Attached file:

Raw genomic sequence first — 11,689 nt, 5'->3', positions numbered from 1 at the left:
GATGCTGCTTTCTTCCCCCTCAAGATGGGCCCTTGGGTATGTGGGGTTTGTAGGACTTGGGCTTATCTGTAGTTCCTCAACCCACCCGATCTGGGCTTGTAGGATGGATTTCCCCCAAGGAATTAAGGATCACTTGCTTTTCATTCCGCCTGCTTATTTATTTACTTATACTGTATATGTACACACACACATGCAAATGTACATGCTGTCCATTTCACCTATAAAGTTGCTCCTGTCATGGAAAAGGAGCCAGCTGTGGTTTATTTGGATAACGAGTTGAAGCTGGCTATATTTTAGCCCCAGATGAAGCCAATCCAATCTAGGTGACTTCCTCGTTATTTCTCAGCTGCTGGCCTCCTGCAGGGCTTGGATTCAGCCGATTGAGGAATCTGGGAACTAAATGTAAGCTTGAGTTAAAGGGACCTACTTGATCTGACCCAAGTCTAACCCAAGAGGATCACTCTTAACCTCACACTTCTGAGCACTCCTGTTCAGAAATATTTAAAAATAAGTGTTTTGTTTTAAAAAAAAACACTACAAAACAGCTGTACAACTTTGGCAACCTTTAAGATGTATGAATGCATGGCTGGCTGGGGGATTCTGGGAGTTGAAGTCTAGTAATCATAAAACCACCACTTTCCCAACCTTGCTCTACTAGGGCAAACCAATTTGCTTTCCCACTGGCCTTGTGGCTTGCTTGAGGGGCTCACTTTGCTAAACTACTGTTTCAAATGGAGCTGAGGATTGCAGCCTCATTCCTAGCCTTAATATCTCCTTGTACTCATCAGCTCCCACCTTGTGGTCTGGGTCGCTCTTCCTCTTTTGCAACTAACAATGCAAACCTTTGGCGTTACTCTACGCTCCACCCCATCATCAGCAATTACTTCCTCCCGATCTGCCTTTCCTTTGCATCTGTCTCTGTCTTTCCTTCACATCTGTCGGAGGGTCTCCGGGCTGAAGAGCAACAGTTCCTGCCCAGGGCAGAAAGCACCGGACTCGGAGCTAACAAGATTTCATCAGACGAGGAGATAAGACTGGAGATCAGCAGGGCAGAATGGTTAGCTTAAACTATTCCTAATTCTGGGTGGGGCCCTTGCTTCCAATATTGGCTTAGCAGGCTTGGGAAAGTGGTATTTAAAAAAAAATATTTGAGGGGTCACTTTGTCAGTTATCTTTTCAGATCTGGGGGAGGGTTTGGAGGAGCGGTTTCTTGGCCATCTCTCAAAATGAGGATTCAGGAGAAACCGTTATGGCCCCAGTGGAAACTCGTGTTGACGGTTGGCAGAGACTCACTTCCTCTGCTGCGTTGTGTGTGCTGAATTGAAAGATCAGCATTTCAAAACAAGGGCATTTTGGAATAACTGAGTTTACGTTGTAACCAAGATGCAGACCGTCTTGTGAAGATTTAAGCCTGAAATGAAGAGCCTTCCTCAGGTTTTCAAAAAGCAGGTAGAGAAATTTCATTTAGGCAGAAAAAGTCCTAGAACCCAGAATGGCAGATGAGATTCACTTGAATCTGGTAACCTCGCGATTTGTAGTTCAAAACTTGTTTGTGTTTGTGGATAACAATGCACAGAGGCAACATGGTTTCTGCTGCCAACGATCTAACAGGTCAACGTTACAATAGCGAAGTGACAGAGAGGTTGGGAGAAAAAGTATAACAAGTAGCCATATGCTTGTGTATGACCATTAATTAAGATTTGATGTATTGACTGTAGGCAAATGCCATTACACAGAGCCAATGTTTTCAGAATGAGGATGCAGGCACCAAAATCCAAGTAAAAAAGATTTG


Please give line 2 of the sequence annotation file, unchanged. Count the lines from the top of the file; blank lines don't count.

GATGCTGCTTTCTTCCCCCTCAAGATGGGCCCTTGGGTATGTGGGGTTTGTAGGACTTGGGCTTATCTGTAGTTCCTCAACCCACCCGATCTGGGCTTGTAGGATGGATTTCCCCCAAGGAATTAAGGATCACTTGCTTTTCATTCCGCCTGCTTATTTATTTACTTATACTGTATATGTACACACACACATGCAAATGTACATGCTGTCCATTTCACCTATAAAGTTGCTCCTGTCATGGAAAAGGAGCCAGCTGTGGTTTATTTGGATAACGAGTTGAAGCTGGCTATATTTTAGCCCCAGATGAAGCCAATCCAATCTAGGTGACTTCCTCGTTATTTCTCAGCTGCTGGCCTCCTGCAGGGCTTGGATTCAGCCGATTGAGGAATCTGGGAACTAAATGTAAGCTTGAGTTAAAGGGACCTACTTGATCTGACCCAAGTCTAACCCAAGAGGATCACTCTTAACCTCACACTTCTGAGCACTCCTGTTCAGAAATATTTAAAAATAAGTGTTTTGTTTTAAAAAAAAACACTACAAAACAGCTGTACAACTTTGGCAACCTTTAAGATGTATGAATGCATGGCTGGCTGGGGGATTCTGGGAGTTGAAGTCTAGTAATCATAAAACCACCACTTTCCCAACCTTGCTCTACTAGGGCAAACCAATTTGCTTTCCCACTGGCCTTGTGGCTTGCTTGAGGGGCTCACTTTGCTAAACTACTGTTTCAAATGGAGCTGAGGATTGCAGCCTCATTCCTAGCCTTAATATCTCCTTGTACTCATCAGCTCCCACCTTGTGGTCTGGGTCGCTCTTCCTCTTTTGCAACTAACAATGCAAACCTTTGGCGTTACTCTACGCTCCACCCCATCATCAGCAATTACTTCCTCCCGATCTGCCTTTCCTTTGCATCTGTCTCTGTCTTTCCTTCACATCTGTCGGAGGGTCTCCGGGCTGAAGAGCAACAGTTCCTGCCCAGGGCAGAAAGCACCGGACTCGGAGCTAACAAGATTTCATCAGACGAGGAGATAAGACTGGAGATCAGCAGGGCAGAATGGTTAGCTTAAACTATTCCTAATTCTGGGTGGGGCCCTTGCTTCCAATATTGGCTTAGCAGGCTTGGGAAAGTGGTATTTAAAAAAAAATATTTGAGGGGTCACTTTGTCAGTTATCTTTTCAGATCTGGGGGAGGGTTTGGAGGAGCGGTTTCTTGGCCATCTCTCAAAATGAGGATTCAGGAGAAACCGTTATGGCCCCAGTGGAAACTCGTGTTGACGGTTGGCAGAGACTCACTTCCTCTGCTGCGTTGTGTGTGCTGAATTGAAAGATCAGCATTTCAAAACAAGGGCATTTTGGAATAACTGAGTTTACGTTGTAACCAAGATGCAGACCGTCTTGTGAAGATTTAAGCCTGAAATGAAGAGCCTTCCTCAGGTTTTCAAAAAGCAGGTAGAGAAATTTCATTTAGGCAGAAAAAGTCCTAGAACCCAGAATGGCAGATGAGATTCACTTGAATCTGGTAACCTCGCGATTTGTAGTTCAAAACTTGTTTGTGTTTGTGGATAACAATGCACAGAGGCAACATGGTTTCTGCTGCCAACGATCTAACAGGTCAACGTTACAATAGCGAAGTGACAGAGAGGTTGGGAGAAAAAGTATAACAAGTAGCCATATGCTTGTGTATGACCATTAATTAAGATTTGATGTATTGACTGTAGGCAAATGCCATTACACAGAGCCAATGTTTTCAGAATGAGGATGCAGGCACCAAAATCCAAGTAAAAAAGATTTG